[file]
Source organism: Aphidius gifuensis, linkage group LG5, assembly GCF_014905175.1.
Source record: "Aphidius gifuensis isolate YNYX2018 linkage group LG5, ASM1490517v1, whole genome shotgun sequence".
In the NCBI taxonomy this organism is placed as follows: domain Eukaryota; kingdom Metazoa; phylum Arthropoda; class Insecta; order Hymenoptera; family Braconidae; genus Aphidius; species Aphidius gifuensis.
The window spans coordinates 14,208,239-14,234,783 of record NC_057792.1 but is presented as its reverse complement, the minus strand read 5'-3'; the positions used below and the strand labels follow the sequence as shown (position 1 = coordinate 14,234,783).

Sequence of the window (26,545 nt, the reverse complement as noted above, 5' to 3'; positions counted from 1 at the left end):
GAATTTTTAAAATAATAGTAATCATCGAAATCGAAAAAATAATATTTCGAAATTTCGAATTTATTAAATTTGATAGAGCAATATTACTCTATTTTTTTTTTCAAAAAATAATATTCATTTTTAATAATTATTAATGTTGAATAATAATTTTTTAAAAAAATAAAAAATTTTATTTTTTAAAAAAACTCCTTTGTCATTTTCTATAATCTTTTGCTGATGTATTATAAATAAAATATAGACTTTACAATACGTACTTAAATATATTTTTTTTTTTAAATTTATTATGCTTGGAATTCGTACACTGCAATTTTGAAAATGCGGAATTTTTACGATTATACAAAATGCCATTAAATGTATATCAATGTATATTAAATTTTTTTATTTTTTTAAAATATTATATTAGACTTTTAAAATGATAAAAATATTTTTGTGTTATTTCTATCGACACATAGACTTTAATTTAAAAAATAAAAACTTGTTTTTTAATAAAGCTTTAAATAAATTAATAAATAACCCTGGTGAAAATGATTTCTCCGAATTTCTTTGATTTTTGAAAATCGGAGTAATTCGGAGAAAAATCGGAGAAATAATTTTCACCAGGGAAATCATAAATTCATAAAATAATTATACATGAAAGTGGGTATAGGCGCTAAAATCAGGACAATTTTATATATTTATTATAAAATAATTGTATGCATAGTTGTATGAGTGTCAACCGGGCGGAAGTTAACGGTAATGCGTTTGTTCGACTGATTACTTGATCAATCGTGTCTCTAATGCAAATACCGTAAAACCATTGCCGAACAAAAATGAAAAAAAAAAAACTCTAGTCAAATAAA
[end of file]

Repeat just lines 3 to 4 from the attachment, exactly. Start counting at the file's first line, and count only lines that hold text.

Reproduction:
In the NCBI taxonomy this organism is placed as follows: domain Eukaryota; kingdom Metazoa; phylum Arthropoda; class Insecta; order Hymenoptera; family Braconidae; genus Aphidius; species Aphidius gifuensis.
The window spans coordinates 14,208,239-14,234,783 of record NC_057792.1 but is presented as its reverse complement, the minus strand read 5'-3'; the positions used below and the strand labels follow the sequence as shown (position 1 = coordinate 14,234,783).